After my warmup jog, I’m still pretty chilly.

I took the time to check out some of the other runners. Lots of pilgrims came out to run the race, and there was even a turkey there!

Yep, that guy in the middle ran the whole race in the turkey costume!

Just before the start, I ran into a triathlon acquaintance and chatted with him for a while before we were herded into the starting area with 1400 of our closest friends. At least it was warmer! Then, right on schedule, the race started.


Since it’s Thanksgiving, I wanted to dedicate each kilometer of the race to something or someone I was thankful for. Unfortunately, that meant whittling down my list to only 8 things:


1. My incredible family. I spent the first kilometer thinking about my parents, my brother, my sister-in-law, and all of my aunts, uncles, cousins, and grandparents. I thought about all my wonderful pancake breakfasts in Clemson with my Aunt Katherine and the wonderful road trip to Virginia that we took this summer. So thankful for my amazing family!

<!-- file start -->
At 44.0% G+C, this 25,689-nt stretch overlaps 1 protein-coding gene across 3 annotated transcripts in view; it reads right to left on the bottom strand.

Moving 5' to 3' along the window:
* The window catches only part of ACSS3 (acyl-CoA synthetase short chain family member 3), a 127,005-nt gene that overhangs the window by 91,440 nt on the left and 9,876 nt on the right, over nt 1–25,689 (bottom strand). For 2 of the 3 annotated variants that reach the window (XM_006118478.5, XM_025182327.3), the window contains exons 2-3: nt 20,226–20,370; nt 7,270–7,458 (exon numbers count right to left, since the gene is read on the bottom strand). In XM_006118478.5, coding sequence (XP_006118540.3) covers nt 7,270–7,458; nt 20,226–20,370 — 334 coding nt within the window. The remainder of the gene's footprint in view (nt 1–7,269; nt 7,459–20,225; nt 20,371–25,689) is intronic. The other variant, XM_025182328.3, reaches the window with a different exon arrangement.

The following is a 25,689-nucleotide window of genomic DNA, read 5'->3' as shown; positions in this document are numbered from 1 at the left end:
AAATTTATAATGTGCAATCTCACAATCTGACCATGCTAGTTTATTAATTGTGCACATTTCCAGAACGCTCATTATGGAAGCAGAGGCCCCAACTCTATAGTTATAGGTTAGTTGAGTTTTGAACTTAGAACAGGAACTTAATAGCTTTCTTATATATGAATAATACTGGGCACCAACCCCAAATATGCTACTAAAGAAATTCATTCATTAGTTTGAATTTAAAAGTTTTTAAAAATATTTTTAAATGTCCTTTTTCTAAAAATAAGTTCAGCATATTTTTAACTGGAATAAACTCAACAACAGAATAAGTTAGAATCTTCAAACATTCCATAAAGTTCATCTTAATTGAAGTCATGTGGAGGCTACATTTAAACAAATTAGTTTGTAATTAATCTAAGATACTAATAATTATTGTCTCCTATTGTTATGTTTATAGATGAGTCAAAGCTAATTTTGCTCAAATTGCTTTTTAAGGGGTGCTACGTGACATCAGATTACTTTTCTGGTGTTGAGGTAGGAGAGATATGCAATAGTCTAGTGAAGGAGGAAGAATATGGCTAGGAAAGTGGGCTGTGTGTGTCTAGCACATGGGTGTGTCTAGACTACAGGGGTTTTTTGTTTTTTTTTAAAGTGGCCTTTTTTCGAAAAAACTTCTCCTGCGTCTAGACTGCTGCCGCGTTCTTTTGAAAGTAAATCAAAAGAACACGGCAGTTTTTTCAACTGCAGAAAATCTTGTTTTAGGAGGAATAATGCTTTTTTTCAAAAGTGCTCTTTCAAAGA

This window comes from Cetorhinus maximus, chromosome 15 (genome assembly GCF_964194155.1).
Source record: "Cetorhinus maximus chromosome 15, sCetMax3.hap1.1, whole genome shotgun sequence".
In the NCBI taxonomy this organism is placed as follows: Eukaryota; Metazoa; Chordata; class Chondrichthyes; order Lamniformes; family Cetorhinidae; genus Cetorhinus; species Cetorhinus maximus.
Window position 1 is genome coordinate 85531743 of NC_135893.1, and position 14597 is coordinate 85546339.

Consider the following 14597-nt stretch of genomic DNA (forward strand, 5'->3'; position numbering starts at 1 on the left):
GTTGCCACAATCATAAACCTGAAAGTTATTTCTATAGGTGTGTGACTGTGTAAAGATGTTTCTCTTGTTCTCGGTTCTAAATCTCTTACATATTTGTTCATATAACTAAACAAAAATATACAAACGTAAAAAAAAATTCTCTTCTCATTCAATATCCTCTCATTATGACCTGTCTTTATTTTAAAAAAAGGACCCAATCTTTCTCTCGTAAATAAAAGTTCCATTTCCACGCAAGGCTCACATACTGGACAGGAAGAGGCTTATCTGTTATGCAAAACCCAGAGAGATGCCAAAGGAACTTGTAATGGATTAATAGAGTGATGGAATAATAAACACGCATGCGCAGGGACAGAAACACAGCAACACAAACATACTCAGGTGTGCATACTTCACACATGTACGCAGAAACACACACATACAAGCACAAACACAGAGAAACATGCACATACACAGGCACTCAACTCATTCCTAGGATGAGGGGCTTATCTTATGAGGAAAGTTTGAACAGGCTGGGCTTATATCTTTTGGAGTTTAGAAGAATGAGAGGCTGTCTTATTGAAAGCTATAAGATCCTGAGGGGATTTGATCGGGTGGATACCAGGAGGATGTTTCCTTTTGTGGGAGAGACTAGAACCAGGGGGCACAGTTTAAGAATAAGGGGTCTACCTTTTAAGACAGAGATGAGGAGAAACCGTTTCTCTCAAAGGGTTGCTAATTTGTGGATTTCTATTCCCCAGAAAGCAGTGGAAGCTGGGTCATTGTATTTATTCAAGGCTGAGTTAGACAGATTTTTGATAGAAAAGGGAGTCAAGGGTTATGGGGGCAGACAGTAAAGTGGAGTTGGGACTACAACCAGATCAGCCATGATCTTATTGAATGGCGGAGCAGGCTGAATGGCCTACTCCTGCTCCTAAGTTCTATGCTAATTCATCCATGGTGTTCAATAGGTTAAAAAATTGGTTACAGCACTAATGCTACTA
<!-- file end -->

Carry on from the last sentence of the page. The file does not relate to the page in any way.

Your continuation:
Pic from bike ride with family in Virginia. Good times!


David and Rebecca in Montreal a couple years ago. You know your family is awesome when you can have fun in a blizzard together!

2. My cats. The second kilometer was dedicated to my cute cats. I probably had a goofy grin on my face as I was thinking about Ozzy and his love of chasing shadows. I even gave my mom’s cat Abby some mental attention. I think she might actually like me now, even though she won’t admit it.

Managed to snap a pic of Ozzy mid shadow chase. Action shot!


Abby curled up with me for a cat nap this week!

3. My job. In August, I started a new job at Ballet Spartanburg, and I love it. I get to teach a huge variety of students, from beginner to advanced. Through the outreach program, I get to work with older adults, adults with Parkinson’s, and at-risk youth. It’s pretty incredible!


4. My life in general. I have a wonderful family. I live in a great house. I have a reliable car that gets incredible gas mileage. I live in a great city, and I never have to worry about having enough to eat or clothes to keep me warm. Not everyone has this, and I realize how lucky I am.